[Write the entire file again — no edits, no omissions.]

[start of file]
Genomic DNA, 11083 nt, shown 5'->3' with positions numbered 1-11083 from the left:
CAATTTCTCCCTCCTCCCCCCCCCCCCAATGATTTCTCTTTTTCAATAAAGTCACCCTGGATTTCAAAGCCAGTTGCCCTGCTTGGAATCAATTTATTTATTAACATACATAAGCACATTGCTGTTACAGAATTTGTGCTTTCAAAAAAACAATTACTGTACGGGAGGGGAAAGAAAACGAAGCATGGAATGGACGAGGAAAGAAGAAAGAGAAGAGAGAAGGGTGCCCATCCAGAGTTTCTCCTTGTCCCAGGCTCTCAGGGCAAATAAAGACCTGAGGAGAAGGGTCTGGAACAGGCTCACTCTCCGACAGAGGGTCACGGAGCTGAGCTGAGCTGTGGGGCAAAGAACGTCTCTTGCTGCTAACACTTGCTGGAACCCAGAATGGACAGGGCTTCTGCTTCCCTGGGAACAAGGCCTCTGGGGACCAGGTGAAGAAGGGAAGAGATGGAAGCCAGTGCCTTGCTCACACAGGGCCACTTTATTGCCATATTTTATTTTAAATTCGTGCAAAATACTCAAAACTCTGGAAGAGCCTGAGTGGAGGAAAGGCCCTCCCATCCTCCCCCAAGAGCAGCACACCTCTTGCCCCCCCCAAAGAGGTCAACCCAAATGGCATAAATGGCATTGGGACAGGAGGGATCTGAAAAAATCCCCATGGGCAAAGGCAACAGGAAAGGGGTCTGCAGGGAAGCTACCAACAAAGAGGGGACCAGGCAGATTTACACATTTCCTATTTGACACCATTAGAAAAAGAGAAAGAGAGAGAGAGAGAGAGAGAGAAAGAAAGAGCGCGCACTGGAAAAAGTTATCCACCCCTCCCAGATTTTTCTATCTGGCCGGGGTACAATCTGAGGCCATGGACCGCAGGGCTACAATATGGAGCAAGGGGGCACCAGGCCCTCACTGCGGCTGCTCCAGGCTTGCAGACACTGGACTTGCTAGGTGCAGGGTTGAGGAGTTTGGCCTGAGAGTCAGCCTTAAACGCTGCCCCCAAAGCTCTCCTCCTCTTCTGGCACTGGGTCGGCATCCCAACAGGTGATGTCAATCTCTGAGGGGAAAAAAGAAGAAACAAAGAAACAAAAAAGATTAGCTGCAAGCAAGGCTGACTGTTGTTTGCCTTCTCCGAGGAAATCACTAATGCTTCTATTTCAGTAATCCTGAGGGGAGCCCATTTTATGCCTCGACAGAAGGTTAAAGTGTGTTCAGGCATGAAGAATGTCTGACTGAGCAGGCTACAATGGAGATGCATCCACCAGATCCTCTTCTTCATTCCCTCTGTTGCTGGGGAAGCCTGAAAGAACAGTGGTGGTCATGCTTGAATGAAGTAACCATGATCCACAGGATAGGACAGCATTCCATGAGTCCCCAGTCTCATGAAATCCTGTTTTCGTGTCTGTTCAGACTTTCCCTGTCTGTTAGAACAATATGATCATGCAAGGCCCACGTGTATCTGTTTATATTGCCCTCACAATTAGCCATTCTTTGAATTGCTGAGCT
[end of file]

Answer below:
Genomic DNA, 11083 nt, shown 5'->3' with positions numbered 1-11083 from the left:
CAATTTCTCCCTCCTCCCCCCCCCCCCAATGATTTCTCTTTTTCAATAAAGTCACCCTGGATTTCAAAGCCAGTTGCCCTGCTTGGAATCAATTTATTTATTAACATACATAAGCACATTGCTGTTACAGAATTTGTGCTTTCAAAAAAACAATTACTGTACGGGAGGGGAAAGAAAACGAAGCATGGAATGGACGAGGAAAGAAGAAAGAGAAGAGAGAAGGGTGCCCATCCAGAGTTTCTCCTTGTCCCAGGCTCTCAGGGCAAATAAAGACCTGAGGAGAAGGGTCTGGAACAGGCTCACTCTCCGACAGAGGGTCACGGAGCTGAGCTGAGCTGTGGGGCAAAGAACGTCTCTTGCTGCTAACACTTGCTGGAACCCAGAATGGACAGGGCTTCTGCTTCCCTGGGAACAAGGCCTCTGGGGACCAGGTGAAGAAGGGAAGAGATGGAAGCCAGTGCCTTGCTCACACAGGGCCACTTTATTGCCATATTTTATTTTAAATTCGTGCAAAATACTCAAAACTCTGGAAGAGCCTGAGTGGAGGAAAGGCCCTCCCATCCTCCCCCAAGAGCAGCACACCTCTTGCCCCCCCCAAAGAGGTCAACCCAAATGGCATAAATGGCATTGGGACAGGAGGGATCTGAAAAAATCCCCATGGGCAAAGGCAACAGGAAAGGGGTCTGCAGGGAAGCTACCAACAAAGAGGGGACCAGGCAGATTTACACATTTCCTATTTGACACCATTAGAAAAAGAGAAAGAGAGAGAGAGAGAGAGAGAGAAAGAAAGAGCGCGCACTGGAAAAAGTTATCCACCCCTCCCAGATTTTTCTATCTGGCCGGGGTACAATCTGAGGCCATGGACCGCAGGGCTACAATATGGAGCAAGGGGGCACCAGGCCCTCACTGCGGCTGCTCCAGGCTTGCAGACACTGGACTTGCTAGGTGCAGGGTTGAGGAGTTTGGCCTGAGAGTCAGCCTTAAACGCTGCCCCCAAAGCTCTCCTCCTCTTCTGGCACTGGGTCGGCATCCCAACAGGTGATGTCAATCTCTGAGGGGAAAAAAGAAGAAACAAAGAAACAAAAAAGATTAGCTGCAAGCAAGGCTGACTGTTGTTTGCCTTCTCCGAGGAAATCACTAATGCTTCTATTTCAGTAATCCTGAGGGGAGCCCATTTTATGCCTCGACAGAAGGTTAAAGTGTGTTCAGGCATGAAGAATGTCTGACTGAGCAGGCTACAATGGAGATGCATCCACCAGATCCTCTTCTTCATTCCCTCTGTTGCTGGGGAAGCCTGAAAGAACAGTGGTGGTCATGCTTGAATGAAGTAACCATGATCCACAGGATAGGACAGCATTCCATGAGTCCCCAGTCTCATGAAATCCTGTTTTCGTGTCTGTTCAGACTTTCCCTGTCTGTTAGAACAATATGATCATGCAAGGCCCACGTGTATCTGTTTATATTGCCCTCACAATTAGCCATTCTTTGAATTGCTGAGCT